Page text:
October 5, 1916: The third route march in as many days for Archie Wills. This one took them from Witley south to Haslemere, a distance of some 5 1/2 miles (nearly 9 kms) — one way. They did a little sight-seeing en route:
“On the way [we] stopped at an estate. We were admitted to it and saw the kennels and fine parks. The game-keeper said that ‘they only had 4,000 acres here.’ It belongs to Lord Perry.” (1)
The estate, called Witley Park, featured an extraordinary house extensively rebuilt and greatly expanded by its previous owner, Whitaker Wright, who had made, lost and regained a fortune in mining by 1890. By the time Wright committed suicide in 1904, having been found guilty of committing fraud, he had spent well over a million pounds on the house and grounds. Though not finished at his death, the original house (Lea Park) had been expanded to include 32 bedrooms, 11 bathrooms, a theatre, a palm house and an observatory. His landscape projects included building three lakes, under one of which was installed a billiards room. His extensive earthmoving alarmed local residents, since he had also purchased the manor of Witley which included the beauty spots of Hindhead Common and the Devil’s Punchbowl.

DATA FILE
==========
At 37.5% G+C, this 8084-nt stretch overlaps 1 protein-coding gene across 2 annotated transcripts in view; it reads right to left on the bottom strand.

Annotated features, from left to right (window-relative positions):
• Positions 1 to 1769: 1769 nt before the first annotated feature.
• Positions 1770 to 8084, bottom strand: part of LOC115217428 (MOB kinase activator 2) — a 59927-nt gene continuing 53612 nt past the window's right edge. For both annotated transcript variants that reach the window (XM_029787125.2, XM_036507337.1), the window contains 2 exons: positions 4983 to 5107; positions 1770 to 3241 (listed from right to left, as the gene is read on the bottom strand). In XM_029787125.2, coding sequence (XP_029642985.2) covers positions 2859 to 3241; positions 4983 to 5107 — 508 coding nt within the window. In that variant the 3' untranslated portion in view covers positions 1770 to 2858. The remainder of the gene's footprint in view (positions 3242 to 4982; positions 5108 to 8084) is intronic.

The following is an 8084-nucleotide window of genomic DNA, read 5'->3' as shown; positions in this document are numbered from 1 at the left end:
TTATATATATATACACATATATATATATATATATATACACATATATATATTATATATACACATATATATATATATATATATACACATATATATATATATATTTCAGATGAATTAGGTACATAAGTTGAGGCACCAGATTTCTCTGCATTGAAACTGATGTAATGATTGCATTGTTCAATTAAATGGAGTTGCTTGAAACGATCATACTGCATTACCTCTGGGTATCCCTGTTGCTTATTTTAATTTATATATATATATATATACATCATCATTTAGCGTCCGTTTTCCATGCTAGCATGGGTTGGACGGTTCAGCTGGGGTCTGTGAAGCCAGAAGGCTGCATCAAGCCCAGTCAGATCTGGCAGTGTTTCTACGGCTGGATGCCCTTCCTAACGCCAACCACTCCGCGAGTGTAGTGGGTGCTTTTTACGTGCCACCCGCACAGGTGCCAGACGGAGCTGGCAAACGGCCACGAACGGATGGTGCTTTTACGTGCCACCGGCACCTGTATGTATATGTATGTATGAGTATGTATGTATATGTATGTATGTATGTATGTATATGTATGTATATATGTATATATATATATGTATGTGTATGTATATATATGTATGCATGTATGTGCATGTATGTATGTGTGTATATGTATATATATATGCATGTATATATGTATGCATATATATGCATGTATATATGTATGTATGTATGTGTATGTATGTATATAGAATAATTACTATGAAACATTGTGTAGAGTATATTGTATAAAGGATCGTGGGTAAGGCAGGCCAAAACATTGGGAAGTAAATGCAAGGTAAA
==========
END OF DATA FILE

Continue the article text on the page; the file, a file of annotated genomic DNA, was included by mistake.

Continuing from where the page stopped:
On Wright’s death, his Witley Park estate was broken up and sold at auction. The house and immediate grounds were bought by Lord Pirrie (Wills’s Lord Perry), a Canadian-born shipping magnate whose Belfast firm of Harland and Wolff built, inter alia, Titanic. Illness had prevented Pirrie from joining her maiden (and only) voyage.
Wills remembered the gamekeeper saying they “only had 4000 acres”; in Wright’s time, Witley Park encompassed 9000. About a tenth of it, including Hindhead Common and the Devil’s Punch Bowl, was sold to a local committee and turned over to the newly formed National Trust.
(1) Wills, Archie. Diary. 3:54. October 5, 1916. Archie Wills Fonds, University of Victoria Archives. Copyright 2007, University of Victoria.
Information about Witley Park, Wright, and Pirrie comes from the following sources:
- John Owen Smith, “Hindhead is safe! or, How the National Trust obtained Hindhead Common,” web
- “Whitaker Wright,” BBC Southern Counties
- “William James Pirrie, Viscount Pirrie,” Encyclopedia Britannica
- “Witley (or Lea Park) Estate,” Godalming Museum.
- “Witley Park,” Lost Heritage: England’s Lost Country Houses
Copyright 2016. See “More about this project.”